Brian F Codding

Brian F Codding portrait
  • Assistant Professor, Anthropology Department

Biography

Education

  • PhD., Anthropology, Stanford University
  • M.A., Anthropology, Stanford University
  • B.S., Social Sciences, California Polytechnic State University

Recent Research

My work combines ecological approaches in ethnography and archaeology to explain variation in present and past human behavior, focusing on the dynamic interactions between human decisions and the local environment. Selections of recent research findings are summarized below.

Interests: human ecology, behavioral ecology, hunter-gatherers, ethnoecology, ethnoarchaeology, anthropogenic impacts, data analysis, spatial analysis; Australia & North America.

 

Intermountain Foraging Strategies

The Intermountain West was occupied by speakers of the Numic language family who lived small sociopolitical groups called bands. Results of a novel ecological model suggest that these populations thrived in this rugged landscape by adopting a unique Numic strategy that included intensive pine nut processing, private property, and the management of resources with fire, all of which provided a significant advantage when compared to proposed pre-Numic strategies.

For more, see Magargal et al. (2017) The ecology of population dispersal: Modeling alternative basin-plateau foraging strategies to explain the Numic expansion. American Journal of Human Biology. DOI: 10.1002/ajhb.23000.

 

Plant Domestication in Eastern North America

Initial domestication in Eastern North America was preceded by significant population growth, illustrating that agricultural practices emerge during times of scarcity when human populations outstrip their food supply.

For more, see Elic M. Weitzel and Brian F. Codding (2016) Population growth as a driver of initial domestication in Eastern North America. Royal Society Open Science 3: 160319. DOI: 10.1098/rsos.160319. Also see the press release and story by Utah Public Radio.

 

Lives and Livelihoods in Aboriginal Australia

Foraging for wild resources is a viable part of hybrid economies in the remote Aboriginal communities of Western Australia, where many individuals increase the amount of time spent foraging in order to provide for dependent offspring.

For more, see Codding, Brian F., Rebecca Bliege Bird, Douglas W. Bird and David W. Zeanah (2016) Alternative Aboriginal Economies: Martu Livelihoods in the 21st Century. In Why Forage? Hunters and Gatherers in the 21st Century, edited by Brian F. Codding and Karen L. Kramer. School for Advanced Research and University of New Mexico Press, Santa Fe and Albuquerque, New Mexico. Also see our short articles in Cultural Anthropology and Arena Magazine.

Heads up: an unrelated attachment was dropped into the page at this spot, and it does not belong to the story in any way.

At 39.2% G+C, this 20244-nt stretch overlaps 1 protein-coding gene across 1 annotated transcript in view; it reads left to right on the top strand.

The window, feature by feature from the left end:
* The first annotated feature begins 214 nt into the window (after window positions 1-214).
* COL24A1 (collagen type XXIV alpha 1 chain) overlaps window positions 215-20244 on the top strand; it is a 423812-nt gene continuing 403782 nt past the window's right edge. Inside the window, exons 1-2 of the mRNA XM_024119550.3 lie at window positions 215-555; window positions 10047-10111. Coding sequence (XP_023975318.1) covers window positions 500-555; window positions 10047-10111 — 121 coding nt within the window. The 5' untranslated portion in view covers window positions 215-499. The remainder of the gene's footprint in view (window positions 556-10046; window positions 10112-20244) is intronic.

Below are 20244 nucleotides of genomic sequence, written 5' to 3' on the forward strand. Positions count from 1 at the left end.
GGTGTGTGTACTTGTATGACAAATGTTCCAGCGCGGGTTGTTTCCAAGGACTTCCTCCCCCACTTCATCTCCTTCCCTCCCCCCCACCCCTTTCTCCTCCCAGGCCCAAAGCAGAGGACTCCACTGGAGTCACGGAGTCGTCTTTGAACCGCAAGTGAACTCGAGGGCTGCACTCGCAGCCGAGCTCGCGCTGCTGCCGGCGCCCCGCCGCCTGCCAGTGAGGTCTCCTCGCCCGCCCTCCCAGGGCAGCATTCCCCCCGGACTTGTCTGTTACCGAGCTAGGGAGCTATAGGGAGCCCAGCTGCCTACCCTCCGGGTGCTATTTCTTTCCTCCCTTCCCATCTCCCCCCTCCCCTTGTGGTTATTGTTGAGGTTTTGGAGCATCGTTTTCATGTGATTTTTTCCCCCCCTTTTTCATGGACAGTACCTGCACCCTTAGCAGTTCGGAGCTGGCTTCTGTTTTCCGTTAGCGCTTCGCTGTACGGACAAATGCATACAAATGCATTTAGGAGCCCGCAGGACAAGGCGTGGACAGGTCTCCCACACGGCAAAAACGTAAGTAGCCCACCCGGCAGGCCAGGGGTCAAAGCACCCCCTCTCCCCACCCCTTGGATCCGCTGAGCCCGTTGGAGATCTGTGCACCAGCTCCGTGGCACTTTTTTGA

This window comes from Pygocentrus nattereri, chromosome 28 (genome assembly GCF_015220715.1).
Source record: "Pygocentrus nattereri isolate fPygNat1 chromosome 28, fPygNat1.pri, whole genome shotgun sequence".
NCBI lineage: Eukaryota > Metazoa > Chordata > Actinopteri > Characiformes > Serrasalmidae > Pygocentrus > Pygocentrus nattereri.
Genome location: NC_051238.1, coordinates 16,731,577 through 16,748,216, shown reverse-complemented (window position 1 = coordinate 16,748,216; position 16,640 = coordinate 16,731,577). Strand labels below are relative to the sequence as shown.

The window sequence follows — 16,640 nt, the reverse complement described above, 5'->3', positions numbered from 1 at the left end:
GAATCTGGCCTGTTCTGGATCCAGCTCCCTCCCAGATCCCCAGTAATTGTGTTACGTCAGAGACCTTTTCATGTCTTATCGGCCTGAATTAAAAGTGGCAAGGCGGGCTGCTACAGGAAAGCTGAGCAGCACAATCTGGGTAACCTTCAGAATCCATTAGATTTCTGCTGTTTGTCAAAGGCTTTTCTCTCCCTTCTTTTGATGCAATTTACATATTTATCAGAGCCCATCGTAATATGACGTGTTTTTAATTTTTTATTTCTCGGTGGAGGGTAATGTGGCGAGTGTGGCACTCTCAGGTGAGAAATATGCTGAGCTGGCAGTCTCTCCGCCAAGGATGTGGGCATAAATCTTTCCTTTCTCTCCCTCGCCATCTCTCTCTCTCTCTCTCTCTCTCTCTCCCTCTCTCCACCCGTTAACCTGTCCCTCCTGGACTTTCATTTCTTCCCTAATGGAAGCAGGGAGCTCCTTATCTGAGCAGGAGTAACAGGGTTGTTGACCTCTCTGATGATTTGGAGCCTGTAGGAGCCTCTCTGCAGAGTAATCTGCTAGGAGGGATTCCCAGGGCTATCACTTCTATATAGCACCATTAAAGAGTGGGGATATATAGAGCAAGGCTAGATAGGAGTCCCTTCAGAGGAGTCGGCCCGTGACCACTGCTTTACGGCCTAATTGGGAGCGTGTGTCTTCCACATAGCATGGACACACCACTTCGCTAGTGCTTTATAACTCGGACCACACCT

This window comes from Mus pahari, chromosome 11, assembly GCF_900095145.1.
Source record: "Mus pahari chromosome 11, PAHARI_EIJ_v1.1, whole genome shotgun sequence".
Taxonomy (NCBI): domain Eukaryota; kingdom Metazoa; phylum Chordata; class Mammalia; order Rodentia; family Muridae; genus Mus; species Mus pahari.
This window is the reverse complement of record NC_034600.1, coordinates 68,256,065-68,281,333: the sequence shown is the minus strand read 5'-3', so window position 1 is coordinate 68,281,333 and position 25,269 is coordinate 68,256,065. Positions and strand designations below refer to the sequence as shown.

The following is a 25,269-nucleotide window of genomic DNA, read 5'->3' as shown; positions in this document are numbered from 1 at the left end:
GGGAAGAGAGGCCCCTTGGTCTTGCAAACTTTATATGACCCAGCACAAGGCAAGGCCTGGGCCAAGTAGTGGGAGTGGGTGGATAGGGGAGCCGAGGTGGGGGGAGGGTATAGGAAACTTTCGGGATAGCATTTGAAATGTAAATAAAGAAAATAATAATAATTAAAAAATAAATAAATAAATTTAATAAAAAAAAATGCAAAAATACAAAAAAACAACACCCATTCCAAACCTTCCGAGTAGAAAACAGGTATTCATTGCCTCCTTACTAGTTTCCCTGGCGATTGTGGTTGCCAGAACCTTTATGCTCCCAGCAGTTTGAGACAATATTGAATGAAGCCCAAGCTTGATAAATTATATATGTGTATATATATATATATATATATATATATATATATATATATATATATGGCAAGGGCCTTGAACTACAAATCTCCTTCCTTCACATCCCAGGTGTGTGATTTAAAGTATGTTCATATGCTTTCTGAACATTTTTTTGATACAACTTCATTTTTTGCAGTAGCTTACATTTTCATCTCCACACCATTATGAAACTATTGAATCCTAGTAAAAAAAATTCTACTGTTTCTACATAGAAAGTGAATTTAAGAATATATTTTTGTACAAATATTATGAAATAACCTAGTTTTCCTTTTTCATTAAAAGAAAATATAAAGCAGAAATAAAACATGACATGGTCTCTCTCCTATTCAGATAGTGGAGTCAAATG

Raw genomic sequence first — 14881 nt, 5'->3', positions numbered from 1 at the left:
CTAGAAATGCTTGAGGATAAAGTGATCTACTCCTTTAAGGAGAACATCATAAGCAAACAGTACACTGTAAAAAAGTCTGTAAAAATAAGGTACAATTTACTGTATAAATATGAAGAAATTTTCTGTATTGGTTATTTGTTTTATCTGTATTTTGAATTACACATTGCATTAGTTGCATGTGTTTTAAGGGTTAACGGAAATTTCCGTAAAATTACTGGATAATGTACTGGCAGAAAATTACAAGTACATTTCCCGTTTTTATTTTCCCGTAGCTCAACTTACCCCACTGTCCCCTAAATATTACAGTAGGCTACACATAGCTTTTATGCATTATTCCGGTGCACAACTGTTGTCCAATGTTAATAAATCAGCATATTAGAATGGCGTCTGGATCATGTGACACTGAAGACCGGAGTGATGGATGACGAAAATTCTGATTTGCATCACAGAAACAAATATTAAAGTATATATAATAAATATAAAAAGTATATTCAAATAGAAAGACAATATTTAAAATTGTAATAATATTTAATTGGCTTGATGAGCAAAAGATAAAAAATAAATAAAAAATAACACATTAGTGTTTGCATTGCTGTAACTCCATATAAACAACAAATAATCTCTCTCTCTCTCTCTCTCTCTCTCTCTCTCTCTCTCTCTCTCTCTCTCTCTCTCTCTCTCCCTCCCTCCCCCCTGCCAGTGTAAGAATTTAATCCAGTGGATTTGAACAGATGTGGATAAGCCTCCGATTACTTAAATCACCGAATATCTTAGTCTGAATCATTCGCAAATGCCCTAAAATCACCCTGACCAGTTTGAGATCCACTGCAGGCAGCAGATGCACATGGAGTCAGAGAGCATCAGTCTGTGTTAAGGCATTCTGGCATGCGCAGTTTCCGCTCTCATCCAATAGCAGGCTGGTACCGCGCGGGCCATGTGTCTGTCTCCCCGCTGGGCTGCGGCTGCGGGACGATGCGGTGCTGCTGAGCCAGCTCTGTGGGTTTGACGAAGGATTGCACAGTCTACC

Origins of Acorn Economies in California

Prehistoric populations on the central California coast increasingly settled in oak woodlands as a result of greater competition in more productive estuarine environments, suggesting that demographic pressure drove the onset of Native California's famous acorn economies.

For more, see Codding, Brian F. and Terry L. Jones (2016) External Impacts on Internal Dynamics: Effects of Paleoclimatic and Demographic Variability on Acorn Exploitation along the Central California Coast. In The Archaeology of Human-Environment Interactions, edited by Daniel Contreras, pp. 195-210. Routledge, Oxford. Also see related results.

 

Ecological Effects of Firestick Farming

Hill kangaroo, an important prey item, are more abundant where Australian Aboriginal populations burn the landscape through a practice known as firestick farming, a strategy that increases vegetation diversity.

For more, see Codding, Brian F., Rebecca Bliege Bird, Peter G. Kauhanen and Douglas W. Bird (2014) Conservation or Co-evolution? Intermediate levels of Aboriginal burning and hunting have positive effects on kangaroo populations in Western Australia. Human Ecology 42:659-669 [link] [pdf]. Also see the press release and a visualization comparing Aboriginal and wildfire regimes.

 

Colonizing California and Developing Diversity

The first Californians chose to live in highly productive coastal environments, only settling in less productive locations once the best spots were already occupied; subsequent populations displaced some of these early colonists, resulting in the most diverse linguistic patchwork in North America.

For more, see Codding, Brian F. and Terry L. Jones (2013) Environmental productivity predicts migration, demographic and linguistic patterns in prehistoric California. Proceedings of the National Academy of Sciences 110:14569-14573 [link] [pdf]. Also see the press release.